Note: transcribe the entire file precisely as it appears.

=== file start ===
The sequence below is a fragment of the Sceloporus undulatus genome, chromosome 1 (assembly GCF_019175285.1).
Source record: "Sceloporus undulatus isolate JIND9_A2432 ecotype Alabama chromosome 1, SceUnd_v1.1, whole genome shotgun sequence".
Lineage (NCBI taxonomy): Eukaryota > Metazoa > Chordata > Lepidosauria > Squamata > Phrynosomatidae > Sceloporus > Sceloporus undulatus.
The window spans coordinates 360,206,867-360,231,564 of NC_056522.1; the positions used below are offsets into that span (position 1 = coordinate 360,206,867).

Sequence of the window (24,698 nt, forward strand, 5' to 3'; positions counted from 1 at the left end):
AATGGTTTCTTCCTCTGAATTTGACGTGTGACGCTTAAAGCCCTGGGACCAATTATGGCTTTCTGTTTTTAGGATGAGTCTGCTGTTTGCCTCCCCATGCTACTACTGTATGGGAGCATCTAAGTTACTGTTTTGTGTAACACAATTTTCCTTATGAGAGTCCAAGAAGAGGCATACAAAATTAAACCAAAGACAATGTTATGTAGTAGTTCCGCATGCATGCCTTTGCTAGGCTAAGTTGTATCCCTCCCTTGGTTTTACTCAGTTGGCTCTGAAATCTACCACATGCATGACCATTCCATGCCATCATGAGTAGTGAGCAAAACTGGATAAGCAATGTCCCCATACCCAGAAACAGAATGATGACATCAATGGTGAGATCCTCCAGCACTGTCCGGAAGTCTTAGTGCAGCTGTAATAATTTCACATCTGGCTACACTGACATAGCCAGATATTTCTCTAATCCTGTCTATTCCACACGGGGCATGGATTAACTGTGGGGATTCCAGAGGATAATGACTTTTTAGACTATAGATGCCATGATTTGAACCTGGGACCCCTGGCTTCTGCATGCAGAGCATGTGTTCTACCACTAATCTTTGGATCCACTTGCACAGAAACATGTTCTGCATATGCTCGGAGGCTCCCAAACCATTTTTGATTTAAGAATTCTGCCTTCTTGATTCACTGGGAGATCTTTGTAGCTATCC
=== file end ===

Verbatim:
The sequence below is a fragment of the Sceloporus undulatus genome, chromosome 1 (assembly GCF_019175285.1).
Source record: "Sceloporus undulatus isolate JIND9_A2432 ecotype Alabama chromosome 1, SceUnd_v1.1, whole genome shotgun sequence".
Lineage (NCBI taxonomy): Eukaryota > Metazoa > Chordata > Lepidosauria > Squamata > Phrynosomatidae > Sceloporus > Sceloporus undulatus.
The window spans coordinates 360,206,867-360,231,564 of NC_056522.1; the positions used below are offsets into that span (position 1 = coordinate 360,206,867).

Sequence of the window (24,698 nt, forward strand, 5' to 3'; positions counted from 1 at the left end):
AATGGTTTCTTCCTCTGAATTTGACGTGTGACGCTTAAAGCCCTGGGACCAATTATGGCTTTCTGTTTTTAGGATGAGTCTGCTGTTTGCCTCCCCATGCTACTACTGTATGGGAGCATCTAAGTTACTGTTTTGTGTAACACAATTTTCCTTATGAGAGTCCAAGAAGAGGCATACAAAATTAAACCAAAGACAATGTTATGTAGTAGTTCCGCATGCATGCCTTTGCTAGGCTAAGTTGTATCCCTCCCTTGGTTTTACTCAGTTGGCTCTGAAATCTACCACATGCATGACCATTCCATGCCATCATGAGTAGTGAGCAAAACTGGATAAGCAATGTCCCCATACCCAGAAACAGAATGATGACATCAATGGTGAGATCCTCCAGCACTGTCCGGAAGTCTTAGTGCAGCTGTAATAATTTCACATCTGGCTACACTGACATAGCCAGATATTTCTCTAATCCTGTCTATTCCACACGGGGCATGGATTAACTGTGGGGATTCCAGAGGATAATGACTTTTTAGACTATAGATGCCATGATTTGAACCTGGGACCCCTGGCTTCTGCATGCAGAGCATGTGTTCTACCACTAATCTTTGGATCCACTTGCACAGAAACATGTTCTGCATATGCTCGGAGGCTCCCAAACCATTTTTGATTTAAGAATTCTGCCTTCTTGATTCACTGGGAGATCTTTGTAGCTATCC